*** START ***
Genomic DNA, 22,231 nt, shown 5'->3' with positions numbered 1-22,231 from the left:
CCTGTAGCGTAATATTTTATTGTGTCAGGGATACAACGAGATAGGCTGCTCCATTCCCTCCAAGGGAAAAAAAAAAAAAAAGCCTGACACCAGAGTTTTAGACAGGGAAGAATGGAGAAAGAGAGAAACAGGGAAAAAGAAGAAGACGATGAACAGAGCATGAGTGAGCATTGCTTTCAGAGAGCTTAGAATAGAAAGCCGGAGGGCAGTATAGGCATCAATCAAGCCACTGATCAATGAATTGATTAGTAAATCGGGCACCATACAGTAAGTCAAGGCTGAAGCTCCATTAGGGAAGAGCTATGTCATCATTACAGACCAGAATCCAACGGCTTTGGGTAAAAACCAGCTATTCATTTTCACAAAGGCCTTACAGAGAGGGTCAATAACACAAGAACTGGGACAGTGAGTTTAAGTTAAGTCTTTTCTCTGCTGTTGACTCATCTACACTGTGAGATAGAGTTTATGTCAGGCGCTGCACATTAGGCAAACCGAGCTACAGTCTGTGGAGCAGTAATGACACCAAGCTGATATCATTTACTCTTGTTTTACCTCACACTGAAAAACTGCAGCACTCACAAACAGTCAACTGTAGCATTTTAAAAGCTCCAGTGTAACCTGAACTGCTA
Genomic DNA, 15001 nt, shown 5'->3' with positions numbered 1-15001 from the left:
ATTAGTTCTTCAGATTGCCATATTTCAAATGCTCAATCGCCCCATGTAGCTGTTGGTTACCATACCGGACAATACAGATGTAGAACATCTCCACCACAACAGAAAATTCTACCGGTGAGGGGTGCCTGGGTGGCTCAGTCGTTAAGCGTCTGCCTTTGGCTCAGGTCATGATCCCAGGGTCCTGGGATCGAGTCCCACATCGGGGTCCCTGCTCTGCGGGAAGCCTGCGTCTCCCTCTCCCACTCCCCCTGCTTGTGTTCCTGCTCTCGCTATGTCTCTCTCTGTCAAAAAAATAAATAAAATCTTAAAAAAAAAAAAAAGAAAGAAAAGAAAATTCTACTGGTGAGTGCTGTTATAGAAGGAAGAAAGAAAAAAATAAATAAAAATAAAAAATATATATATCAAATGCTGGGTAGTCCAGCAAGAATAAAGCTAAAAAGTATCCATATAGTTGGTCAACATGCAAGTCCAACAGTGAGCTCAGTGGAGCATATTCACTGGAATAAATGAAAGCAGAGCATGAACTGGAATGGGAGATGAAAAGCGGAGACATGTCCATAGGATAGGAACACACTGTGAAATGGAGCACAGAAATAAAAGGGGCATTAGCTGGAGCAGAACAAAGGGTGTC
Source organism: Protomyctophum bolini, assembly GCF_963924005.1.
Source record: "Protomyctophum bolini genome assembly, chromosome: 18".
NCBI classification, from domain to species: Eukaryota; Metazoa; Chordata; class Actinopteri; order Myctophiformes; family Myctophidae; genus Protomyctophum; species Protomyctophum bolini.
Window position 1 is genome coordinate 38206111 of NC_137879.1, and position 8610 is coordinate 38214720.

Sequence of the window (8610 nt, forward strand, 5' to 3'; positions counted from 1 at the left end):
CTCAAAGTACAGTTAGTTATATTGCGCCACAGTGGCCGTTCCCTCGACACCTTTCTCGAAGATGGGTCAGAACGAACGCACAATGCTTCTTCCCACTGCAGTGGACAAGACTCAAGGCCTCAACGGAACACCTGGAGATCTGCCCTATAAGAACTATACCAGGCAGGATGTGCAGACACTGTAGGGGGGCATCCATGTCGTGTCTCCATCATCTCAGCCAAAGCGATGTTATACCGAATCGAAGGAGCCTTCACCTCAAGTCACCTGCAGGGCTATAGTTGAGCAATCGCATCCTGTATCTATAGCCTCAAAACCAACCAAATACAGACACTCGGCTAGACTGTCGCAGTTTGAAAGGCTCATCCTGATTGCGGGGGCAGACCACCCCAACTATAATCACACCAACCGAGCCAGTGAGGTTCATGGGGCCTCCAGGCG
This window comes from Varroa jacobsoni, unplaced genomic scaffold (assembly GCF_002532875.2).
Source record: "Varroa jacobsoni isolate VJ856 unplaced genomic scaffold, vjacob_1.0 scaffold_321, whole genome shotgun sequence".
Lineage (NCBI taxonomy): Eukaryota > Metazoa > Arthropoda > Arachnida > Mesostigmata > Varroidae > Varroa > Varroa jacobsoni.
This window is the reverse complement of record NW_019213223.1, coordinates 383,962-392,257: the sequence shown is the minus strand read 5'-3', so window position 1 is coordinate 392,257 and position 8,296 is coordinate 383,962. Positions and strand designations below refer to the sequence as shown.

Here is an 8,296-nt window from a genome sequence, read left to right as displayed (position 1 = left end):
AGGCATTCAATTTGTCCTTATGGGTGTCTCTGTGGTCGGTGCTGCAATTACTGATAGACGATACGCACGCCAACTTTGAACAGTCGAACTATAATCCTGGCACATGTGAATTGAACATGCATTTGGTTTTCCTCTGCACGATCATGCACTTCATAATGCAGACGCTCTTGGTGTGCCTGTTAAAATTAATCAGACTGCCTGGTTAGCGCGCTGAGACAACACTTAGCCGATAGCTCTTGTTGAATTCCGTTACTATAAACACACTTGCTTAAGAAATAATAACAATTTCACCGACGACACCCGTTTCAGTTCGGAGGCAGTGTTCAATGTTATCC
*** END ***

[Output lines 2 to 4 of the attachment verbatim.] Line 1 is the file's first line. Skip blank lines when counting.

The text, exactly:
CCTGTAGCGTAATATTTTATTGTGTCAGGGATACAACGAGATAGGCTGCTCCATTCCCTCCAAGGGAAAAAAAAAAAAAAAGCCTGACACCAGAGTTTTAGACAGGGAAGAATGGAGAAAGAGAGAAACAGGGAAAAAGAAGAAGACGATGAACAGAGCATGAGTGAGCATTGCTTTCAGAGAGCTTAGAATAGAAAGCCGGAGGGCAGTATAGGCATCAATCAAGCCACTGATCAATGAATTGATTAGTAAATCGGGCACCATACAGTAAGTCAAGGCTGAAGCTCCATTAGGGAAGAGCTATGTCATCATTACAGACCAGAATCCAACGGCTTTGGGTAAAAACCAGCTATTCATTTTCACAAAGGCCTTACAGAGAGGGTCAATAACACAAGAACTGGGACAGTGAGTTTAAGTTAAGTCTTTTCTCTGCTGTTGACTCATCTACACTGTGAGATAGAGTTTATGTCAGGCGCTGCACATTAGGCAAACCGAGCTACAGTCTGTGGAGCAGTAATGACACCAAGCTGATATCATTTACTCTTGTTTTACCTCACACTGAAAAACTGCAGCACTCACAAACAGTCAACTGTAGCATTTTAAAAGCTCCAGTGTAACCTGAACTGCTA
Genomic DNA, 15001 nt, shown 5'->3' with positions numbered 1-15001 from the left:
ATTAGTTCTTCAGATTGCCATATTTCAAATGCTCAATCGCCCCATGTAGCTGTTGGTTACCATACCGGACAATACAGATGTAGAACATCTCCACCACAACAGAAAATTCTACCGGTGAGGGGTGCCTGGGTGGCTCAGTCGTTAAGCGTCTGCCTTTGGCTCAGGTCATGATCCCAGGGTCCTGGGATCGAGTCCCACATCGGGGTCCCTGCTCTGCGGGAAGCCTGCGTCTCCCTCTCCCACTCCCCCTGCTTGTGTTCCTGCTCTCGCTATGTCTCTCTCTGTCAAAAAAATAAATAAAATCTTAAAAAAAAAAAAAAGAAAGAAAAGAAAATTCTACTGGTGAGTGCTGTTATAGAAGGAAGAAAGAAAAAAATAAATAAAAATAAAAAATATATATATCAAATGCTGGGTAGTCCAGCAAGAATAAAGCTAAAAAGTATCCATATAGTTGGTCAACATGCAAGTCCAACAGTGAGCTCAGTGGAGCATATTCACTGGAATAAATGAAAGCAGAGCATGAACTGGAATGGGAGATGAAAAGCGGAGACATGTCCATAGGATAGGAACACACTGTGAAATGGAGCACAGAAATAAAAGGGGCATTAGCTGGAGCAGAACAAAGGGTGTC